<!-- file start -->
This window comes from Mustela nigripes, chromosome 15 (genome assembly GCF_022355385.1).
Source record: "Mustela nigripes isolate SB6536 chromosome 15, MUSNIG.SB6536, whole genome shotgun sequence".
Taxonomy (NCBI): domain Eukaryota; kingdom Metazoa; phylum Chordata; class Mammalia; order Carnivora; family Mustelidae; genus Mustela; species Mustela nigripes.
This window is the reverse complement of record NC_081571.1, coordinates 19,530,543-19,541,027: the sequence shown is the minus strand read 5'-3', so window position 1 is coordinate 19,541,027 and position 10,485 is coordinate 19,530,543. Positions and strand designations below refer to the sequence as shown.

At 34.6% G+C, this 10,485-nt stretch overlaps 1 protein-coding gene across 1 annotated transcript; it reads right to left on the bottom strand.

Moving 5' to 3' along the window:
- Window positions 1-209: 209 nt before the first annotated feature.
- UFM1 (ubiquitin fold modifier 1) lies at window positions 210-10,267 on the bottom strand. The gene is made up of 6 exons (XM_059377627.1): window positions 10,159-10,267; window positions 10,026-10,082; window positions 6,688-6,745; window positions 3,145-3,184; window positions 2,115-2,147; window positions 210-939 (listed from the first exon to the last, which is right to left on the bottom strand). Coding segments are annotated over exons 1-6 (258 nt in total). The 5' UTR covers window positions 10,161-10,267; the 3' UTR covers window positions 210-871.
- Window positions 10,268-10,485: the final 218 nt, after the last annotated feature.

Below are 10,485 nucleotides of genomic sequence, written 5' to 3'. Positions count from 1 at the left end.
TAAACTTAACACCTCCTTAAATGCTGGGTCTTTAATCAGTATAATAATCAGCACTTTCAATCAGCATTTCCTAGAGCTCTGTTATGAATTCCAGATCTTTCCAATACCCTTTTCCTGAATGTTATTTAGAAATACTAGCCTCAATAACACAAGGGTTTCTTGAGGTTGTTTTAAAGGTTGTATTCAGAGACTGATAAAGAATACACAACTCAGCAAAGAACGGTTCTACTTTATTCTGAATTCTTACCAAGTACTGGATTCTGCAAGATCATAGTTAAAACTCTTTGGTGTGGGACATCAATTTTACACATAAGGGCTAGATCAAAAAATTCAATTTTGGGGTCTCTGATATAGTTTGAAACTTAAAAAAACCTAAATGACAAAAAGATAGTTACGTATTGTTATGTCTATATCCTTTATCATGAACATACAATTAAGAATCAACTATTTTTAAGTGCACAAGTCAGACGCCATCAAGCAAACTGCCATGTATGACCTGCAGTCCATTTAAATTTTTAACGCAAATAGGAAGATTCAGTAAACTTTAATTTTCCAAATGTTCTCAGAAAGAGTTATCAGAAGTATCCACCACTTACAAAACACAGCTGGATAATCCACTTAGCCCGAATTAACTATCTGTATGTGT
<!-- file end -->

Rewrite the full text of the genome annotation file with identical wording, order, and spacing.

This window comes from Mustela nigripes, chromosome 15 (genome assembly GCF_022355385.1).
Source record: "Mustela nigripes isolate SB6536 chromosome 15, MUSNIG.SB6536, whole genome shotgun sequence".
Taxonomy (NCBI): domain Eukaryota; kingdom Metazoa; phylum Chordata; class Mammalia; order Carnivora; family Mustelidae; genus Mustela; species Mustela nigripes.
This window is the reverse complement of record NC_081571.1, coordinates 19,530,543-19,541,027: the sequence shown is the minus strand read 5'-3', so window position 1 is coordinate 19,541,027 and position 10,485 is coordinate 19,530,543. Positions and strand designations below refer to the sequence as shown.

At 34.6% G+C, this 10,485-nt stretch overlaps 1 protein-coding gene across 1 annotated transcript; it reads right to left on the bottom strand.

Moving 5' to 3' along the window:
- Window positions 1-209: 209 nt before the first annotated feature.
- UFM1 (ubiquitin fold modifier 1) lies at window positions 210-10,267 on the bottom strand. The gene is made up of 6 exons (XM_059377627.1): window positions 10,159-10,267; window positions 10,026-10,082; window positions 6,688-6,745; window positions 3,145-3,184; window positions 2,115-2,147; window positions 210-939 (listed from the first exon to the last, which is right to left on the bottom strand). Coding segments are annotated over exons 1-6 (258 nt in total). The 5' UTR covers window positions 10,161-10,267; the 3' UTR covers window positions 210-871.
- Window positions 10,268-10,485: the final 218 nt, after the last annotated feature.

Below are 10,485 nucleotides of genomic sequence, written 5' to 3'. Positions count from 1 at the left end.
TAAACTTAACACCTCCTTAAATGCTGGGTCTTTAATCAGTATAATAATCAGCACTTTCAATCAGCATTTCCTAGAGCTCTGTTATGAATTCCAGATCTTTCCAATACCCTTTTCCTGAATGTTATTTAGAAATACTAGCCTCAATAACACAAGGGTTTCTTGAGGTTGTTTTAAAGGTTGTATTCAGAGACTGATAAAGAATACACAACTCAGCAAAGAACGGTTCTACTTTATTCTGAATTCTTACCAAGTACTGGATTCTGCAAGATCATAGTTAAAACTCTTTGGTGTGGGACATCAATTTTACACATAAGGGCTAGATCAAAAAATTCAATTTTGGGGTCTCTGATATAGTTTGAAACTTAAAAAAACCTAAATGACAAAAAGATAGTTACGTATTGTTATGTCTATATCCTTTATCATGAACATACAATTAAGAATCAACTATTTTTAAGTGCACAAGTCAGACGCCATCAAGCAAACTGCCATGTATGACCTGCAGTCCATTTAAATTTTTAACGCAAATAGGAAGATTCAGTAAACTTTAATTTTCCAAATGTTCTCAGAAAGAGTTATCAGAAGTATCCACCACTTACAAAACACAGCTGGATAATCCACTTAGCCCGAATTAACTATCTGTATGTGT